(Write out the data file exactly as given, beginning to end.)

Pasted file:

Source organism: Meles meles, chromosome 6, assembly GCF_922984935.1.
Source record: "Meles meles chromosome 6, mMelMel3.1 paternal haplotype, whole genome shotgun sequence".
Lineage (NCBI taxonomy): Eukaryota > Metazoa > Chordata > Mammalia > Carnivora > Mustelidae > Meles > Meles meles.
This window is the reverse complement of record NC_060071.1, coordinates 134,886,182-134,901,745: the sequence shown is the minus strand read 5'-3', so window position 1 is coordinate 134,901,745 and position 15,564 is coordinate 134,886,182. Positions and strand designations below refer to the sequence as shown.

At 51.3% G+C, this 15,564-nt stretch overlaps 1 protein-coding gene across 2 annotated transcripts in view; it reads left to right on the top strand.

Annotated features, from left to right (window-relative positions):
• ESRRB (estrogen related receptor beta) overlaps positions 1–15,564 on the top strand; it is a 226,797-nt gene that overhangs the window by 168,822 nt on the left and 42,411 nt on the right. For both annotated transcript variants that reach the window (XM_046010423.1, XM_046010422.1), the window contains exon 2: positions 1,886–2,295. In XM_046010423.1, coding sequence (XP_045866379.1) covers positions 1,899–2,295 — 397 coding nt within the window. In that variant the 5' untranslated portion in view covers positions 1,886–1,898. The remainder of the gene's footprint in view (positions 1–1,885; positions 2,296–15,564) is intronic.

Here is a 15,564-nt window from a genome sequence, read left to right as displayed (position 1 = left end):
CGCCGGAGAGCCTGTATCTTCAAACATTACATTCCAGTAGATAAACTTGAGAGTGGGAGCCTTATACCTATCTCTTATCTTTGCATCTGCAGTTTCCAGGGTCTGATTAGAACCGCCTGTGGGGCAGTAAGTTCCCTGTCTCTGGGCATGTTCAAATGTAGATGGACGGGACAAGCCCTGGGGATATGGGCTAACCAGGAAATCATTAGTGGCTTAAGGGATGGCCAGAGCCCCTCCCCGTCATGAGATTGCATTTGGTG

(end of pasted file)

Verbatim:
Source organism: Meles meles, chromosome 6, assembly GCF_922984935.1.
Source record: "Meles meles chromosome 6, mMelMel3.1 paternal haplotype, whole genome shotgun sequence".
Lineage (NCBI taxonomy): Eukaryota > Metazoa > Chordata > Mammalia > Carnivora > Mustelidae > Meles > Meles meles.
This window is the reverse complement of record NC_060071.1, coordinates 134,886,182-134,901,745: the sequence shown is the minus strand read 5'-3', so window position 1 is coordinate 134,901,745 and position 15,564 is coordinate 134,886,182. Positions and strand designations below refer to the sequence as shown.

At 51.3% G+C, this 15,564-nt stretch overlaps 1 protein-coding gene across 2 annotated transcripts in view; it reads left to right on the top strand.

Annotated features, from left to right (window-relative positions):
• ESRRB (estrogen related receptor beta) overlaps positions 1–15,564 on the top strand; it is a 226,797-nt gene that overhangs the window by 168,822 nt on the left and 42,411 nt on the right. For both annotated transcript variants that reach the window (XM_046010423.1, XM_046010422.1), the window contains exon 2: positions 1,886–2,295. In XM_046010423.1, coding sequence (XP_045866379.1) covers positions 1,899–2,295 — 397 coding nt within the window. In that variant the 5' untranslated portion in view covers positions 1,886–1,898. The remainder of the gene's footprint in view (positions 1–1,885; positions 2,296–15,564) is intronic.

Here is a 15,564-nt window from a genome sequence, read left to right as displayed (position 1 = left end):
CGCCGGAGAGCCTGTATCTTCAAACATTACATTCCAGTAGATAAACTTGAGAGTGGGAGCCTTATACCTATCTCTTATCTTTGCATCTGCAGTTTCCAGGGTCTGATTAGAACCGCCTGTGGGGCAGTAAGTTCCCTGTCTCTGGGCATGTTCAAATGTAGATGGACGGGACAAGCCCTGGGGATATGGGCTAACCAGGAAATCATTAGTGGCTTAAGGGATGGCCAGAGCCCCTCCCCGTCATGAGATTGCATTTGGTG